Sometime in 2019, I decided to write a book on luxury travel. Putting together my practical experiences and additional research I just needed a catchy title. After careful thought – and many coffees – I came up with ‘First Class For Free’. Feeling pleased with myself, the book was due for launch in March 2020. And then came Coronavirus.
The economic effects of the virus will be long-felt, not least by the travel industry. Gatwick Airport recently estimated that it would take three to four years for traffic to return to pre-Covid levels. Published schedules by major carriers for late 2020 show at least a 20% reduction in scheduled flights. Quarantine restrictions and outright travel bans are likely to remain in place for months to come.
People and companies have adapted through necessity. Conference video calls have become the order of the day for meetings and family events. Where does this leave the premium travel market? In particular, will there be room for a top-level ‘First Class’ cabin in the new era?
It’s helpful to look first at how long-haul First Class travel has evolved in the past few decades. Up to the late 1970s, there were two choices of cabin on most long-haul flights – first class and economy. A typical Boeing 747 configuration of the era saw 26 first class seats – and an upper deck lounge – and around 300 economy seats.
The first airline to see a market for a cabin between these two extremes was UK second-level carrier British Caledonian which introduced a business class cabin in 1978. Major airlines soon followed with Pan Am’s Clipper Class, TWA’s Ambassador Class and British Airways’ Club Class. Initially, these products only had slight differentials from economy class – a slightly wider seat, an extra meal course and an increased baggage allowance. For true luxury passengers still needed to buy a first class ticket.
Business class seats got wider and the fripperies increased over time, but the game changer was BA’s introduction of lie-flat seats in its then innovative Club World product in 1995. Other airlines swiftly followed and increased competition through deregulation brought further product improvements. Today’s long haul business traveller can expect priority check in and boarding, an airport lounge, a lie-flat seat, multi-course meals and generous baggage allowance.
It became increasingly difficult to distinguish between first and business class and many passengers and companies baulked at paying the difference for seemingly limited benefits.
Airlines have taken two approaches to this conundrum. Many have ditched first class altogether. United was one of the most recent to drop long-haul first class, joining Delta, KLM, Iberia, Air New Zealand and South African Airways among others in having business class as their top service offering. Malaysia Airlines dropped first class service but retained the cabin on its Airbus A380s, rebranding it as Business Suites, sold at a premium over its standard business cabin.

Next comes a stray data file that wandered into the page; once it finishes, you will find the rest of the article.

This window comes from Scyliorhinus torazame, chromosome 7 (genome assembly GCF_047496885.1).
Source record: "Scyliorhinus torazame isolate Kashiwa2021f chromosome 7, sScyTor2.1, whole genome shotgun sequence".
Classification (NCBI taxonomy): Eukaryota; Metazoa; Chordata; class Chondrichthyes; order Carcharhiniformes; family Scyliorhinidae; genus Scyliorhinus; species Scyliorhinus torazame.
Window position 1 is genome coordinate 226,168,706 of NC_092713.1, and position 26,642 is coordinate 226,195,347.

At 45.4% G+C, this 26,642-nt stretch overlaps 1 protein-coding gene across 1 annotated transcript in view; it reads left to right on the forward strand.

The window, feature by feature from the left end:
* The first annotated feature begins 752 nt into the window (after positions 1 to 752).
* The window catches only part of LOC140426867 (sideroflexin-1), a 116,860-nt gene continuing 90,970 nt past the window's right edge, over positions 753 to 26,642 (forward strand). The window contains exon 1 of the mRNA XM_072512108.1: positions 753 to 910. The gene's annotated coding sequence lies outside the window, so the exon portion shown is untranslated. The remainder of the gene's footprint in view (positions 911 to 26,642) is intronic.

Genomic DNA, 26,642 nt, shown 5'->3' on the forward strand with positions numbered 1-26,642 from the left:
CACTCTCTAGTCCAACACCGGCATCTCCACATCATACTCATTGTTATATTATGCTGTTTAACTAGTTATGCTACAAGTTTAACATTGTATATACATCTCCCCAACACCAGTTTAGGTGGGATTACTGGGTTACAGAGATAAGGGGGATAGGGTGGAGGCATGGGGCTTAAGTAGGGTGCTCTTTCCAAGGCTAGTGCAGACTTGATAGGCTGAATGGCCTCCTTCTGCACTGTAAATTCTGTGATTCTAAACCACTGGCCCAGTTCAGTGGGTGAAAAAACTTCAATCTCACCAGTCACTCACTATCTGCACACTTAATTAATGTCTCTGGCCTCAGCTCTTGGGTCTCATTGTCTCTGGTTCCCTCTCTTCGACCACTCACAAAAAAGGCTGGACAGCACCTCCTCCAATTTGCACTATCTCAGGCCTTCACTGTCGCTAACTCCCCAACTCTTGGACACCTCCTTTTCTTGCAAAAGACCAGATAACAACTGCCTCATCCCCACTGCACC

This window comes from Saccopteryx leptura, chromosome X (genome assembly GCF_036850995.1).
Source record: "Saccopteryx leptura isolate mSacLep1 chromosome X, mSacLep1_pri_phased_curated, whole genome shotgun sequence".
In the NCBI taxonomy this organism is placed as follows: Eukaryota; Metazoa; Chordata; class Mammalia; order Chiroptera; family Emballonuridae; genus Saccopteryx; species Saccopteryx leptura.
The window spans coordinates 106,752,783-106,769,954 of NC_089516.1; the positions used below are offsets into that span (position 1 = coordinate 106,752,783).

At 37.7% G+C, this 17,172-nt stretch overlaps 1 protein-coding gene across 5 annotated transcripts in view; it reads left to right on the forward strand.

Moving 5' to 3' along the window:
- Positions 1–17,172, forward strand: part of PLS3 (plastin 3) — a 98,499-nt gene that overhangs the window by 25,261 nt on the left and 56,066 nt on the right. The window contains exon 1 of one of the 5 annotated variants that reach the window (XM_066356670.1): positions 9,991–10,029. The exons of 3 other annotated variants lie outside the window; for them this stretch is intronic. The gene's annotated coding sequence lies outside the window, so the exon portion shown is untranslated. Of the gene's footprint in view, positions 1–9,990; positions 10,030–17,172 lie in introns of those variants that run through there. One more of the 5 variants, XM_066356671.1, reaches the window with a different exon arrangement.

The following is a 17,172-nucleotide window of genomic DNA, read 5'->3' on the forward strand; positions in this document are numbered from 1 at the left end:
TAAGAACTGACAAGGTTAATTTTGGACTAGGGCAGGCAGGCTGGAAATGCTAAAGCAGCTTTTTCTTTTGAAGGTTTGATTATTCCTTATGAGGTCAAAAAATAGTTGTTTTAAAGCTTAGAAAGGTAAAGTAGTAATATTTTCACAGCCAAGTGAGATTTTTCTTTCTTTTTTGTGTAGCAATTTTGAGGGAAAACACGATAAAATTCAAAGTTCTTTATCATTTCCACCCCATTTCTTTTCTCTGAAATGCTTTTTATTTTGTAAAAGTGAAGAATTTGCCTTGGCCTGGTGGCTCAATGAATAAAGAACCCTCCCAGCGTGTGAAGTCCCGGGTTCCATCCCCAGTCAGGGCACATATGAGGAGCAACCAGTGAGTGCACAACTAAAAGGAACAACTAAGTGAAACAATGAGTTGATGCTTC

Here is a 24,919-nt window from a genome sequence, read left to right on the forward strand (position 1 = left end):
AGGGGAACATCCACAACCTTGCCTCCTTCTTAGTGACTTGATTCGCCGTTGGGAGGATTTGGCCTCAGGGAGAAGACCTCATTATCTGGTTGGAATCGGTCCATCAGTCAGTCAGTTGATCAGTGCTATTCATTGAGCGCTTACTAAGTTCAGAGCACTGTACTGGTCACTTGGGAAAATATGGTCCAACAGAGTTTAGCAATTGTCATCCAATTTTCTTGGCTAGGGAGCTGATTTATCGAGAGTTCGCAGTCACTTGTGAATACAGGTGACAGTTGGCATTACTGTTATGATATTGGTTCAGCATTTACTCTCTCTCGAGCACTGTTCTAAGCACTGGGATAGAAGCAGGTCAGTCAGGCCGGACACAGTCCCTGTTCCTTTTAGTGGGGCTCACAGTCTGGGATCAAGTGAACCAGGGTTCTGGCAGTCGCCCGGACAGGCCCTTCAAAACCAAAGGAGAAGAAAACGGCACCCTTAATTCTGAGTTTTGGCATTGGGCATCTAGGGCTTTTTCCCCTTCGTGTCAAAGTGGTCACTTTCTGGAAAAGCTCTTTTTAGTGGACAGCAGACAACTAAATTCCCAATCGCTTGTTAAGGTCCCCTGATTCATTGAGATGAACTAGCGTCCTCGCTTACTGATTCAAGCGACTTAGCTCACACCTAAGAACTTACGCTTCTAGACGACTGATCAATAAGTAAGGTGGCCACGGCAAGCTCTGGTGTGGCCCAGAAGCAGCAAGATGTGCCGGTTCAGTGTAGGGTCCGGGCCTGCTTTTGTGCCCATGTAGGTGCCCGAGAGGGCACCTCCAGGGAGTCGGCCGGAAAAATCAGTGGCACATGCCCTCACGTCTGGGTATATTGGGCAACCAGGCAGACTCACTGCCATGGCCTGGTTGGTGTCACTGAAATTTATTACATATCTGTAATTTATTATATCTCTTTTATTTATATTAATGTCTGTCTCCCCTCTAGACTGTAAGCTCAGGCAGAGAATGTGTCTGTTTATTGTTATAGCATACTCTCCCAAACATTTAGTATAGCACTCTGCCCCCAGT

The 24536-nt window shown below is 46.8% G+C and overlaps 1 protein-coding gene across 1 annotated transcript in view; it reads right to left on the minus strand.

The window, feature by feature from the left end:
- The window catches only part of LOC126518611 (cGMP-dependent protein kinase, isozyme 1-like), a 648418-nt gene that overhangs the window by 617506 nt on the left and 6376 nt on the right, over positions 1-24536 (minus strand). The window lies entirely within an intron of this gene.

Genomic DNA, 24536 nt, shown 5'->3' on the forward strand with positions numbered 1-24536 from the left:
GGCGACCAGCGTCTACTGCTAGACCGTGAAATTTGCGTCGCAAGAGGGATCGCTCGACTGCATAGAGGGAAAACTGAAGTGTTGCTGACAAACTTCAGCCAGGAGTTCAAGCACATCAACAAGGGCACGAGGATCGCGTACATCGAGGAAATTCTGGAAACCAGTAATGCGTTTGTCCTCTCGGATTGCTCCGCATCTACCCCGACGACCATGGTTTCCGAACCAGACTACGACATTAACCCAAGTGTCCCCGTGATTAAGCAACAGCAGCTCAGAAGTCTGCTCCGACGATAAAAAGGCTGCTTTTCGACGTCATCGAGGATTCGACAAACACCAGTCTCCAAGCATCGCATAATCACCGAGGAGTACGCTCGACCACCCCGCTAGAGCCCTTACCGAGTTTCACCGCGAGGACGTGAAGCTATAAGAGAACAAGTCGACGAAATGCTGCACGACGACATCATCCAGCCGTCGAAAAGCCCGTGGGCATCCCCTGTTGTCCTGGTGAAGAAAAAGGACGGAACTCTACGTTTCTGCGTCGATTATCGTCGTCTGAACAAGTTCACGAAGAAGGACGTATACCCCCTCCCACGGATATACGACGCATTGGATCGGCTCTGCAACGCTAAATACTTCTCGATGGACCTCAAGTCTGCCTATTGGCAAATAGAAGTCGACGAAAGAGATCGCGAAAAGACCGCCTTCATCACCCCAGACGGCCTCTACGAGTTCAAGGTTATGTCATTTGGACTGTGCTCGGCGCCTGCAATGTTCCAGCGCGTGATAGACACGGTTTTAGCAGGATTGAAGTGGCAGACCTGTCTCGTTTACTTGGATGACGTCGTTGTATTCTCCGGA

Where airlines have retained a first class cabin, some have tried to make the experience extra-luxurious. Singapore Airlines suites on its Airbus A380s can be converted into double beds. Air France provides chauffeur-driven cars in Paris and a lounge at Charles-de-Gaulle airport that rivals five-star hotels. First class passengers with Lufthansa get their own terminal at Frankfurt.
As travellers return to the skies after the Coronavirus pandemic, most individuals and companies will likely be trying to conserve funds. Will there still be a demand for first class? Prior to the crisis, even those airlines still offering first class were cutting back on the offering. British Airways is reconfiguring its interiors. Those aircraft with first class will see the cabin reduce from between 12 and 17 seats down to just eight. The cabin has disappeared altogether on its Airbus A350-900 and Boeing 787-8 fleets. Similarly, Air France offers just four first class seats on some if its Boeing 777 fleet – and has announced the early retirement of its A380s. Lufthansa is also withdrawing its A380s and A340s, leaving first class available only on the Boeing 747-8i in its current fleet.
As lockdowns and travel restrictions slowly lift, we will get a better idea of how the demand for air travel generally fares. Has increased video software use dampened the enthusiasm for face-to-face business meetings? Families and friends will still want to meet, but most of this ‘visiting friends and relations’ traffic tends to fly in economy.
Premium cabins are important to airline balance sheets. British Airways relies heavily on its extensive Transatlantic network. With fares in business class often greater than economy by a factor of ten – bargains notwithstanding – carriers will be keen to promote their premium products. Some routes like London to New York or Los Angeles can probably support a cabin above business class. It remains to be seen if other routes can do the same.
Will First Class disappear? Not for the time being, though the availability of the product may be much reduced. Things were already heading that way before the current crisis. Fleet reductions will probably hasten that decline. If the demand for first class travel does not return within a few months I would expect more airlines to start reducing the number of F seats in their cabins – or dropping the product altogether.
Will I need a new book title? Not anytime too soon, I think, but come back to me on that in a couple of years and I might have a different answer.
Comments welcome below and on my Twitter feed: @RobAviation
‘First Class For Free’ still has many great travel and booking tips for premium travel and loyalty programs – whichever cabin you hope to travel in. It’s available on Amazon or direct from: flyfirstclassbook.com